Baby-boomers are far less likely to see financial wellbeing as a priority in the workplace,according to new research.
As a result the age of company decision-makers can have a significant impact on whether employers adopt and actively support financial wellbeing initiatives. It can also effect the range of financial products available.
The research from Smarterly looked at attitudes in more than 500 UK-based employers. When decision-makers at these companies were asked if it was the employer’s role to support employee financially wellbieng, 82 per cent of those aged under 25 said yes, while only 35 per cent of those aged 55 or over agreed.
This also correlates with employees’ views of these services. Almost one in two (45 per cent) of younger employees said they would take up take up any financial wellbeing services offered. But among baby-boomers this figure fell to just 28 per cent.
Smarterly’s head of proposition Steve Watson says: “We know that unconscious bias impacts recruitment decisions, but it seems that it could be affecting the level of support employers give employees too.
“Financial wellbeing is an important part of the employee benefit mix and so it’s worrying that decision-makers at UK organisations aged over 55 are not as convinced as their younger counterparts.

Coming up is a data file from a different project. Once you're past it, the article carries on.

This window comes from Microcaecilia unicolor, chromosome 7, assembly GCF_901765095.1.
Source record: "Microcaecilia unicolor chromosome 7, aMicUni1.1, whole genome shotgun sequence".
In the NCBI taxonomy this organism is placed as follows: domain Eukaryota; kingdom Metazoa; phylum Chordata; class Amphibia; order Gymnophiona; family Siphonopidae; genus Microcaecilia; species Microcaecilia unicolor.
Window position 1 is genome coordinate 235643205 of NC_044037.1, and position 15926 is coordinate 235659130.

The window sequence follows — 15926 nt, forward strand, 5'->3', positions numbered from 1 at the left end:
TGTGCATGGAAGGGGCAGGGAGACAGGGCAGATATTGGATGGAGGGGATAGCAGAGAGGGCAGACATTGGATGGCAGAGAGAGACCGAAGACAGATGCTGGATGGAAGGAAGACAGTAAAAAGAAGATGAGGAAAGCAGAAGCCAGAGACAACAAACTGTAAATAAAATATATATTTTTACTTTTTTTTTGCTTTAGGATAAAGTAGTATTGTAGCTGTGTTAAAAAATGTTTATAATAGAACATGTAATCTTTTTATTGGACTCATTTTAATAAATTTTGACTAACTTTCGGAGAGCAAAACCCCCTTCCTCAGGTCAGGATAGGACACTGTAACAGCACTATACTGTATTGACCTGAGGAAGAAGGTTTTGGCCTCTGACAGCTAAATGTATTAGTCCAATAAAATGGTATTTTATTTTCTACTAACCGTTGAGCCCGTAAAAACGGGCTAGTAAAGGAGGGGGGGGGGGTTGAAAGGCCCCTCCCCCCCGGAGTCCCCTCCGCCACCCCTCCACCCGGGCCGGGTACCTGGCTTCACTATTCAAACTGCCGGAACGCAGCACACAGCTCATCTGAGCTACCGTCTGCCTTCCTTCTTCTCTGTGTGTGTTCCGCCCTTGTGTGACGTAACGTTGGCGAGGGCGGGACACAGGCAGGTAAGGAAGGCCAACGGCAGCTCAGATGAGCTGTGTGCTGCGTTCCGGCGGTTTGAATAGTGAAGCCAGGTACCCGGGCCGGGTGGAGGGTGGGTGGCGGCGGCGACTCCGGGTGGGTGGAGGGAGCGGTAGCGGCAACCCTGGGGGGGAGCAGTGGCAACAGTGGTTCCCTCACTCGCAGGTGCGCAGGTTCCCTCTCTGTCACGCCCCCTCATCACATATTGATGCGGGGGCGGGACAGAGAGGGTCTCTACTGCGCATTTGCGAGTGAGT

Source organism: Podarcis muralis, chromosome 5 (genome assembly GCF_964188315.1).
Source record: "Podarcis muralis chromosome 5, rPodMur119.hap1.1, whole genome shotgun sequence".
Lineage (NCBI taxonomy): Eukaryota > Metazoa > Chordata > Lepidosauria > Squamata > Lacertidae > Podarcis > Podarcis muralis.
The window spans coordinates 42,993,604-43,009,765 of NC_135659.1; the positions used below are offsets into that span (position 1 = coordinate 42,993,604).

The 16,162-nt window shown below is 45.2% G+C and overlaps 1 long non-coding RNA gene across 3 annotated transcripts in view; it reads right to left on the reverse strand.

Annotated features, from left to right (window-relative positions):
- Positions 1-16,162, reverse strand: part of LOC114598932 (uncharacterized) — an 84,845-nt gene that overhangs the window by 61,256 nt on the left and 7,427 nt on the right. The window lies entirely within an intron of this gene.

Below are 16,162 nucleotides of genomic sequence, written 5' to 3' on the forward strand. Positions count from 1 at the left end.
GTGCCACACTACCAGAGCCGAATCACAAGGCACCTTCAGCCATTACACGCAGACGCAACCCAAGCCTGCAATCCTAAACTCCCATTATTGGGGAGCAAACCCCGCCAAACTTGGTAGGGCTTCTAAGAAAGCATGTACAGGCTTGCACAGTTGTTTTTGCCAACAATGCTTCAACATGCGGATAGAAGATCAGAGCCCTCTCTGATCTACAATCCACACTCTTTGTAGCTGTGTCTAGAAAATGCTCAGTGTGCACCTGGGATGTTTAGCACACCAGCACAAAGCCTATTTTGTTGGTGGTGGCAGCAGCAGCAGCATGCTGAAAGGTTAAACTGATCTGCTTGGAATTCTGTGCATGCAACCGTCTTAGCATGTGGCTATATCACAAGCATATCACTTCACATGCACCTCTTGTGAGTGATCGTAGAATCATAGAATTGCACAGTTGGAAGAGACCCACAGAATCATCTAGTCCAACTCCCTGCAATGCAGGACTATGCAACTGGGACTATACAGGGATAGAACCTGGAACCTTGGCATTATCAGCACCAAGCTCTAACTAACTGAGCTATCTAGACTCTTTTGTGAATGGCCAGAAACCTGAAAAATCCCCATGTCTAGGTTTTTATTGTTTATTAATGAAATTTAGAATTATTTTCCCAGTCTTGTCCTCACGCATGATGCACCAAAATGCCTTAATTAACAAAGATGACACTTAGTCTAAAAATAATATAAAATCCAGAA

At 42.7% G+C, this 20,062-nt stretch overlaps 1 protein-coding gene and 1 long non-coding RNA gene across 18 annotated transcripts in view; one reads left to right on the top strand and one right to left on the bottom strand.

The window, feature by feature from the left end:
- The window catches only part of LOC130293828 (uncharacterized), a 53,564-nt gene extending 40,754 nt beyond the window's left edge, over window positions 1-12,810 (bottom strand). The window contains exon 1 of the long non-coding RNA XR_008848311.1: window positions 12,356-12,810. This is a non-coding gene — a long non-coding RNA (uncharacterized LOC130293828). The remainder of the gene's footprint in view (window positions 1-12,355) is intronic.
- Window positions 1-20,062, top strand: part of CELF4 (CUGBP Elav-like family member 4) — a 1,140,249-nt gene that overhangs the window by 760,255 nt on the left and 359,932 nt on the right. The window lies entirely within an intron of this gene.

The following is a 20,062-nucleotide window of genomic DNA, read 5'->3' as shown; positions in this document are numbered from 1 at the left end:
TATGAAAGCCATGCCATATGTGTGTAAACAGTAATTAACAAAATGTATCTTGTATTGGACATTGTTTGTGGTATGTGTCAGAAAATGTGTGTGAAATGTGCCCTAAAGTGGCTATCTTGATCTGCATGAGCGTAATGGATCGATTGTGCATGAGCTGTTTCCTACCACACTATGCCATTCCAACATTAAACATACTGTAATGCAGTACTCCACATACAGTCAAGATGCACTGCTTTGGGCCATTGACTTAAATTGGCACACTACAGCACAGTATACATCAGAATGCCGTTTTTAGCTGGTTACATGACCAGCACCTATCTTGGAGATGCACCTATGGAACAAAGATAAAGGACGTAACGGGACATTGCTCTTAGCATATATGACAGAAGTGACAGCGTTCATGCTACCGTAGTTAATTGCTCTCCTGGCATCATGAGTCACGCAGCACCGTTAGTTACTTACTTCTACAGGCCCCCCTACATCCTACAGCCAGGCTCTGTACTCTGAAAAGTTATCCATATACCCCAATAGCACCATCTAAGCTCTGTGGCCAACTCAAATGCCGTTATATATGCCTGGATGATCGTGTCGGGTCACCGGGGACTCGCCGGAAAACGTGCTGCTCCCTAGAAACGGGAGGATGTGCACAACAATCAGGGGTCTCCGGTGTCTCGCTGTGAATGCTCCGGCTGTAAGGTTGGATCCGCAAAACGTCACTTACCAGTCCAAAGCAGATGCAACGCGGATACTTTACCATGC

“Younger decision-makers, on the other hand, are more in tune with the needs and wishes of today’s workforce – with over 80 per cent seeing it as an important employer-provided benefit.
“People – young and old – need to be supported throughout their working lives and a good financial wellbeing programme can provide this.”
These results — part of Smarterly’s research on realigning workpalce savings to meet the needs of millennials — show that financial wellbeing in the workplace continues to primarily focus on pensions and pensions guidance, which is not a priority for millennials. They welcome more support on making savings for the short to medium term.
Michael Johnson, Research Fellow for the Centre for Policy Studies and Corporate Affairs and Policy Adviser to Smarterly, adds: “Millennials’ desire for flexibility and personalisation is at odds with how many workplace benefits packages have traditionally been designed.
“Historically, ‘the scheme’ has been the focus with little attention paid to the wants and needs of individual employees. The first step towardspersonalisation could be to segment the workforce by age cohort. There is mounting evidence, for example, that millennials (aged 18 to 40) aspire to own their first home ahead of saving for retirement.”
He says that many workplaces may want to offer products lifetime ISA products – which offer first-time buyers the flexibility to access these funds.These also pay a 25 per cent bonus on contributions, equivalent to basic-rate tax relief – although overall contribution levels are lower.
However this research showed that companies with younger decision makers were far more likely to launch products such as ISAs for their workforce. Half of companies with a decision maker aged 25 or under had this product, compared to just 6 per cent of companies where the decision maker was aged 55 plus.